The complex religious disputes of the nineteenth century have to be acknowledged: they were closely linked with the organization of education.  In a book of this length, however, they cannot be fully explored.  Perhaps it would have been better to relegate the broader historical background to an appendix, so that it could not distract from the living portrait of the man.  Happily, he still sparkles out at intervals, for example when  he writes wryly to Southey of the wonderful credulousness of the Evangelicals he had listened to: ‘I belong to the Bible Society – but to attend their meetings is indeed a severe penance.’

The swiftness of industrial development ruined a school which had come to be considered by some the equal of Eton and Winchester in the training it gave.  The railway spread rapidly through the country, but it was not to reach Cornwall until 1859; the number of Derwent’s pupils dwindled alarmingly.  Again he applied for more lucrative posts, again he failed, and in 1841 he went unwillingly to be Principal of  St Mark’s College in Chelsea.

His twenty-three years at St Mark’s form the most substantial part of the book, and should be particularly interesting to Coleridgeans.  Derwent’s background and experience combined to make him a firm believer in his father’s vision of a national clerisy, a body of truly educated men who would cultivate the humanity and intellectual potential of every citizen; Derwent made that vision the essence of his teaching at St Mark’s.  Many of the lower and middle-class youths whom he taught transcended class barriers and rose to success as grammar school teachers or in the Church, with a sound foundation of knowledge and the confidence borne of independent thought.  But in 1861 the Whig government’s Revised Code for education, a swingeing economy measure which was also designed to establish tight political control over what might be taught, abolished financial assistance to colleges and teachers, and made it possible to become a certificated teacher without attending college at all.  Despite his vigorous resistance, the committed labour of half of Derwent’s life was destroyed, and he again found himself in a difficult parish, Hanwell in Middlesex, which called for indefatigable hard work.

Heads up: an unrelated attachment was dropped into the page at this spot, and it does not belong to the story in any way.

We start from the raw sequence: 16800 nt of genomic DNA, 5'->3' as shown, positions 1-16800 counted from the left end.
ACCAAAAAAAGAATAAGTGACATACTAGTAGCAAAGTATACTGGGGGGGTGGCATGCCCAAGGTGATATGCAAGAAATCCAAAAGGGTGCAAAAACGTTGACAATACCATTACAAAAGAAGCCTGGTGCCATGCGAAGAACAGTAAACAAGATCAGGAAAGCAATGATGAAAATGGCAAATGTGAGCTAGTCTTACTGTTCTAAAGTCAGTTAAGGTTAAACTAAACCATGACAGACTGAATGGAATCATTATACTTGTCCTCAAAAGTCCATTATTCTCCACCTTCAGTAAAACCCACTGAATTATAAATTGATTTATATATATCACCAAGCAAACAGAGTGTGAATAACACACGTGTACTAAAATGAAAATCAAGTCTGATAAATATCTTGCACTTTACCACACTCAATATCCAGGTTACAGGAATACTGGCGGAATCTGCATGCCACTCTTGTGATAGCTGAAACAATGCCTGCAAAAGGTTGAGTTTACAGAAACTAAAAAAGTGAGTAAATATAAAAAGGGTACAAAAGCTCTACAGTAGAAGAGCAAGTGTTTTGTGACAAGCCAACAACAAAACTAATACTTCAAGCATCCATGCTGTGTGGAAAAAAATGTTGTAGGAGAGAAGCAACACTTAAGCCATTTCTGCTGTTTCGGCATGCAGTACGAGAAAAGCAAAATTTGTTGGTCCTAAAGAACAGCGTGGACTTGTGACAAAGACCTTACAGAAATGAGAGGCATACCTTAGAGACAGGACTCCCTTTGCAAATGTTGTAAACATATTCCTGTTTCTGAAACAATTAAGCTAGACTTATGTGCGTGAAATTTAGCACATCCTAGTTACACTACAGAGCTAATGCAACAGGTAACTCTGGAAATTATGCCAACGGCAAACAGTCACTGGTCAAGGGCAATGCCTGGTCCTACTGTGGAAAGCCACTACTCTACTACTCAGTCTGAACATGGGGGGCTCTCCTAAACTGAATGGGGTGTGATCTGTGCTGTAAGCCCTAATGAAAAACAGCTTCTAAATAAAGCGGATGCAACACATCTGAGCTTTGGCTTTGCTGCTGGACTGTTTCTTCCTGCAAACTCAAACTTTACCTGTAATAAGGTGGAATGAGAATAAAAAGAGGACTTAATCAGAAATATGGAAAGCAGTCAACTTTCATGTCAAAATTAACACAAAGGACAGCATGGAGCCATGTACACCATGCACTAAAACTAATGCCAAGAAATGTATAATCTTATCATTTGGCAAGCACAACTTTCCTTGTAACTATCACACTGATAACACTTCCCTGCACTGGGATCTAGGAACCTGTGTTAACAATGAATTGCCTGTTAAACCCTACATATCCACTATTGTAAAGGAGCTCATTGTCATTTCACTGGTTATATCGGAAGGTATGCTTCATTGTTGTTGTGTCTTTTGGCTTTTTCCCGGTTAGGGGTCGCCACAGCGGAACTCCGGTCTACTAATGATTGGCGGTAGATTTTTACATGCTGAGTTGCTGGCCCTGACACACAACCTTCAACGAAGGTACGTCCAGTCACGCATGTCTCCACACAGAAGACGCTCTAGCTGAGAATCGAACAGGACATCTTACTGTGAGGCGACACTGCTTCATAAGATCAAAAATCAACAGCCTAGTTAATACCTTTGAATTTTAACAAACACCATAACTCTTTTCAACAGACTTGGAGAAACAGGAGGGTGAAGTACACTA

The thoroughness of the Haintons’ approach does lead at times to an uneasy mix of personal and public history, but this is essentially an honest book about a very honest man, whose determined high principles as an educator made him a living tribute to the better side of  his father’s influence.  It is fitting that Derwent has the last word: ‘For my own part, I will never consent to educate down to any standard, to avoid an imaginary risk of inconvenient excellence… be it ever borne in mind that we are educating men, not forming machines.’  STC would have applauded.

Copyright © Contributor 2003 - All rights reserved